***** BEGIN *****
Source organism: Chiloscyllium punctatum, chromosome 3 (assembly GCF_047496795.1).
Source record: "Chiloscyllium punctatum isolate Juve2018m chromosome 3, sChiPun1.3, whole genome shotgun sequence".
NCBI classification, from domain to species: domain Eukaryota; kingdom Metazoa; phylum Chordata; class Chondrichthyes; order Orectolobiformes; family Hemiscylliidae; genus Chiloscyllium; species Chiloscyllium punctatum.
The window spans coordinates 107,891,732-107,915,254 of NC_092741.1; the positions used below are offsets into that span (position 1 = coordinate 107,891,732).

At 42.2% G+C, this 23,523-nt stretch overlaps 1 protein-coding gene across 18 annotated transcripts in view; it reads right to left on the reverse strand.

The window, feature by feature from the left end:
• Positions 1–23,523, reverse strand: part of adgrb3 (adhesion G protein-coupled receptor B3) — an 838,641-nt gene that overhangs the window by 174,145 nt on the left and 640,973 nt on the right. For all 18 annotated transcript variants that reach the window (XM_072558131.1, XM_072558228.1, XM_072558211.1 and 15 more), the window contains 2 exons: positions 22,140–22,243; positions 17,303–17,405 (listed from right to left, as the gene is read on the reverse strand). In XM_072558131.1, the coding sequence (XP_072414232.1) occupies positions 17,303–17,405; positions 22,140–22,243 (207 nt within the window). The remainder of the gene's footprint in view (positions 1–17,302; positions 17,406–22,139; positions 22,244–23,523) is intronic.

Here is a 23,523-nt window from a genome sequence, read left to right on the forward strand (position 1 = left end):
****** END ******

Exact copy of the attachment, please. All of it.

Source organism: Chiloscyllium punctatum, chromosome 3 (assembly GCF_047496795.1).
Source record: "Chiloscyllium punctatum isolate Juve2018m chromosome 3, sChiPun1.3, whole genome shotgun sequence".
NCBI classification, from domain to species: domain Eukaryota; kingdom Metazoa; phylum Chordata; class Chondrichthyes; order Orectolobiformes; family Hemiscylliidae; genus Chiloscyllium; species Chiloscyllium punctatum.
The window spans coordinates 107,891,732-107,915,254 of NC_092741.1; the positions used below are offsets into that span (position 1 = coordinate 107,891,732).

At 42.2% G+C, this 23,523-nt stretch overlaps 1 protein-coding gene across 18 annotated transcripts in view; it reads right to left on the reverse strand.

The window, feature by feature from the left end:
• Positions 1–23,523, reverse strand: part of adgrb3 (adhesion G protein-coupled receptor B3) — an 838,641-nt gene that overhangs the window by 174,145 nt on the left and 640,973 nt on the right. For all 18 annotated transcript variants that reach the window (XM_072558131.1, XM_072558228.1, XM_072558211.1 and 15 more), the window contains 2 exons: positions 22,140–22,243; positions 17,303–17,405 (listed from right to left, as the gene is read on the reverse strand). In XM_072558131.1, the coding sequence (XP_072414232.1) occupies positions 17,303–17,405; positions 22,140–22,243 (207 nt within the window). The remainder of the gene's footprint in view (positions 1–17,302; positions 17,406–22,139; positions 22,244–23,523) is intronic.

Here is a 23,523-nt window from a genome sequence, read left to right on the forward strand (position 1 = left end):